Seabirds Are Pooping Out Plastic
A recent investigation shows seabirds may be transporting ocean microplastics to land.
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Plastics, those indestructible relics of our throwaway culture, are omnipresent in the oceans, making their way into everything from sea salt to seabirds. Now, a new study finds seabirds may be giving back, shuttling particles from ocean garbage gyres back to shore in their poop. Around colonies where seabirds congregate, the pungent white streaks may form halos of plastic pollution—contaminating soil and potentially cycling back into the sea.
The study, conducted on northern fulmars in the frigid waters off Canada’s Labrador Peninsula, is the first to measure plastics in seabird guano. The idea arose when a group of researchers studying plastic ingestion by seabirds were having coffee and pondering where the junk they found stuffing birds’ stomachs might ultimately wind up.
“We thought, let’s take a look in there and see what we find at the end of their gastrointestinal tract,” says Jennifer Provencher, a marine ecologist at Acadia University in Wolfville, Nova Scotia, and lead author on the paper.
Local Inuit hunters collected 30 of the stocky gull-like seabirds, which nest by the tens of thousands in the rocky cliffs of Baffin Island, Nunavut. The researchers dissected the birds’ stomachs and intestinal tracts. What they found was eye-opening.
“Almost all of the birds had plastics in their stomachs,” Provencher says. “Half had microplastics in their poop.” Most of the plastics were dust-sized fibers—and most were blue, although some were black or red. Provencher is trying to figure out what the various colors mean. The excreted fragments are likely a mix of remnants of larger pieces that had been ground up during digestion and microfibers that are now ubiquitous in the environment.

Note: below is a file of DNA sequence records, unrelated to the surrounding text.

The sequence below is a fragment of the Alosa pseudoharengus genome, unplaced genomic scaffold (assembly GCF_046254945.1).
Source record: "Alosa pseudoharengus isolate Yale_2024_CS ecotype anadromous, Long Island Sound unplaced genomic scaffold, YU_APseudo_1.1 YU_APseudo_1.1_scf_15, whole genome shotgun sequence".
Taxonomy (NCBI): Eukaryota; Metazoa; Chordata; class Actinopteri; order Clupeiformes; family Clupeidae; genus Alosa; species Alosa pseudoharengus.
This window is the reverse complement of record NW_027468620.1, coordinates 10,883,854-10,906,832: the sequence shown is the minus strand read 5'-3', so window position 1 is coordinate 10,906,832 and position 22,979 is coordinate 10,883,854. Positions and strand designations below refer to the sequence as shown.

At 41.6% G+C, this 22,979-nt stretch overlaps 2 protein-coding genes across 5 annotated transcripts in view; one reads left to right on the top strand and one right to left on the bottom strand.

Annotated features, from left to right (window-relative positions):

The new study shows marine animals have a role in transporting plastics throughout the ecosystem, says University of Toronto ecologist Chelsea Rochman, who studies contaminants in aquatic ecosystems but was not involved in the new research.
“What I think is interesting is that some of these birds forage quite far out to sea and now they’re coming onto land and shuttling that plastic around,” says Rochman. “Should we be surprised that it’s in their poop? Probably not. Should we be thinking about it? Probably.”
Provencher suspects that vast numbers of plastic-eating birds pooping in the same place could create halos of plastic pollution around the colonies. Previous research has shown that seabirds transport chemical pollutants such as DDT and PCBs from the ocean to land. Not only could microplastics add to the pollution burden, but endocrine-disrupting phthalates and other harmful chemicals used to manufacture plastics could leach out. On top of that, plastics are themselves magnets for waterborne pollutants.
An estimated 4.4 to 12.7 million tonnes of plastics enter the oceans annually, where more than 100 species of seabirds have been found to ingest them, either directly or in plastic-contaminated prey.
“The more plastics the birds have in their stomach, the more they poop out,” Provencher says. “That means that for birds that are colonial, that hang out by the tens of thousands, there is a potential for that poop to make a difference” to the wider ecosystem.
Scientists don’t yet know how the excreted plastics may affect soil and marine ecosystems. “We’re just on the cusp of figuring out what is going on with guano and plastics,” says study coauthor Mark Mallory, also at Acadia University. In a worst-case scenario, Mallory says, plastic runoff could enter the ocean food web and be eaten by larger predators, further concentrating the pollution. The researchers will be investigating the potential ecosystem effects of plastics around fulmar colonies in northern Canada later this summer.